A tactic that law enforcement sometimes use is asking you questions before reading you rights, getting you to admit something and then reading you your rights and asking the questions again. For the most part, the person under question would assume since they already made a confession or incriminating statement, the officers already know the truth so how else could it hurt them? This is false. Since they got you to admit something after reading you your rights, all statements thereafter will be used against you. Anything you say before your rights are read cannot and will not be used as incriminating evidence. The most important thing you can do while being investigated after an arrest is to call a criminal defense lawyer and make no statements before doing so.
So we’ve talked about Facebook before, how Sheriff’s offices utilize it to post pictures/videos of open cases, how some Attorney’s use Facebook in the juror selection process and now, how Facebook is cited in 90% of divorce cases.
According to a St. Petersburg 10 News article, the American Academy of Matrimonial Lawyers discovered that Facebook is involved in one in five divorce cases. Whether it is from parents allowing illegal activities like underage drinking, or if it is a picture a spouse out on the town, lawyers are seeing more and more encounters with Facebook.
With all this action coming from Facebook, Attorney’s have no choice but to become a master at internet photo searches. A simple Google image search can result in pictures that some are unaware are even out on the internet. Untagged pictures or pictures from a deactivated Facebook account can still be found. Divorce Attorney Carin Constantine was interviewed by the St. Petersburg 10 news team and commented,
“Those pictures are still accessible by us, and we can still print them and we can still use them as evidence in your divorce case.”
Privacy settings are controlled by the individual, but the default settings that Facebook sets you up with are not ideal. The best advice would be to go into those settings and make it so only those people who you want to see your personal information/pictures can. For the future, ask friends and family not to tag you in any pictures if you want to avoid any controversy.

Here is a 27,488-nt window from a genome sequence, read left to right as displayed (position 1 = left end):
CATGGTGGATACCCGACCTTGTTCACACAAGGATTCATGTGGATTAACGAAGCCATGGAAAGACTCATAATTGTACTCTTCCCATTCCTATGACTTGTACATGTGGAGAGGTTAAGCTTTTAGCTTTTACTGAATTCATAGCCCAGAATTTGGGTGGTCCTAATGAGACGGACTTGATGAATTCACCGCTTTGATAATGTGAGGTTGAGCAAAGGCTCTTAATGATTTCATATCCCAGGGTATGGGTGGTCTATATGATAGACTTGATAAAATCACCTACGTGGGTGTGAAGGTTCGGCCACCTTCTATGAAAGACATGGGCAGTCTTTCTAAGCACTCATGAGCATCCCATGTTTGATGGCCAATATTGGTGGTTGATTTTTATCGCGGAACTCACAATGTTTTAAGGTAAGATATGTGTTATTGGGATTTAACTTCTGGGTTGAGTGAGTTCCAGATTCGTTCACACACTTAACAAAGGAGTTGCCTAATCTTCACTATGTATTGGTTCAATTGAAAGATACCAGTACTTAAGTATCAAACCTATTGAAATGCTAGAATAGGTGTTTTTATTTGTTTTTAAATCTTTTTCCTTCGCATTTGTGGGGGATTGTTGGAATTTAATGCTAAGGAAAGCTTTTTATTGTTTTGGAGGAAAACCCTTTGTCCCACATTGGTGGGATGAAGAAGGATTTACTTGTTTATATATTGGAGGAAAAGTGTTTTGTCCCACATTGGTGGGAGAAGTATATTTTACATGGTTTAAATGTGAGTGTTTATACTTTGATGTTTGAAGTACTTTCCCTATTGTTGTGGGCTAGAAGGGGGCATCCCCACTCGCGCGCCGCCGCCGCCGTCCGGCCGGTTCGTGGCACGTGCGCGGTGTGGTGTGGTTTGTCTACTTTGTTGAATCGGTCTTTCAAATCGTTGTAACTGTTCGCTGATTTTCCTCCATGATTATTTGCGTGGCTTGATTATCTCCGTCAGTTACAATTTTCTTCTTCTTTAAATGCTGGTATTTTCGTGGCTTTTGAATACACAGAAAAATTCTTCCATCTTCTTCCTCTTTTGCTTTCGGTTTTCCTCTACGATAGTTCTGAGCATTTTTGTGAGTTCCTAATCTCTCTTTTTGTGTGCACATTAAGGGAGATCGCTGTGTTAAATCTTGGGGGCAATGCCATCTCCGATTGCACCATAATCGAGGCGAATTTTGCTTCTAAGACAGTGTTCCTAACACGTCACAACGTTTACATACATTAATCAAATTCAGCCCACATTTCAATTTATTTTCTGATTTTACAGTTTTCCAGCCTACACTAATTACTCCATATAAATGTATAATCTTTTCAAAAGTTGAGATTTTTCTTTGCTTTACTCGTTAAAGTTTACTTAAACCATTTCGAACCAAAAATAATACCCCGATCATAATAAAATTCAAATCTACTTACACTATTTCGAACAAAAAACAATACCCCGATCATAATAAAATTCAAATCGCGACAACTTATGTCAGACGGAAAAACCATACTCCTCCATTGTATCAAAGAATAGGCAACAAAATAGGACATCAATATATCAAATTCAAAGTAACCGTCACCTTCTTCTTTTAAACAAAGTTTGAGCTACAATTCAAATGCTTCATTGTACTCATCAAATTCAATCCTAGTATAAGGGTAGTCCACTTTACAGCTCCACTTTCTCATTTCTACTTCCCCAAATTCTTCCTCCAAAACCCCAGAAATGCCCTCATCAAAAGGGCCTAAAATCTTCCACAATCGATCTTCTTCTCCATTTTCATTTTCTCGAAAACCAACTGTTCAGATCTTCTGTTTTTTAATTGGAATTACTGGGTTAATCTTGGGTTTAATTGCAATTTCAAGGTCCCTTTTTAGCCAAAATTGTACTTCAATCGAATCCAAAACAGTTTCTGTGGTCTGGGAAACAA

Facebook is everywhere these days and is not just being used as a personal way to stay connected to friends. Sheriff’s offices around the country have been utilizing Facebook as another way to get information out to the public, and for the public to relay information back to Crime Stoppers.
On Monday morning, the Polk County Sheriff’s office posted on Facebook a video of a man stealing at 75 year old woman’s wallet in a local laundromat. Two hours later an anonymous source contacted Crime Stoppers and reported who the man was and where he worked. Sure enough, it was the right suspect and the man was charged with petty theft. Bay News 9 covered the story and that video can be found on their website.
Although this was a smaller crime, think about the power that Facebook and social networking has. Not only do crimes get solved thanks to fan pages, but since Facebook is so accessible, everyday citizens can act as crime stopping heroes.
Polk County Sheriff’s office updates the page daily and have said that this is not the first crime that Facebook fans have helped them solve. They send all press releases and Crime Stopper bulletins to Facebook where they have over 7,000 fans.
Other Sheriff’s offices also have Facebook pages including Hillsborough County. The Florida Fish and Wildlife commission stated that they made over 100 arrests through Facebook.
If you are looking for Legal advice, Tampa Criminal Defense Lawyer Lori D. Palmieri also has a presence on Facebook.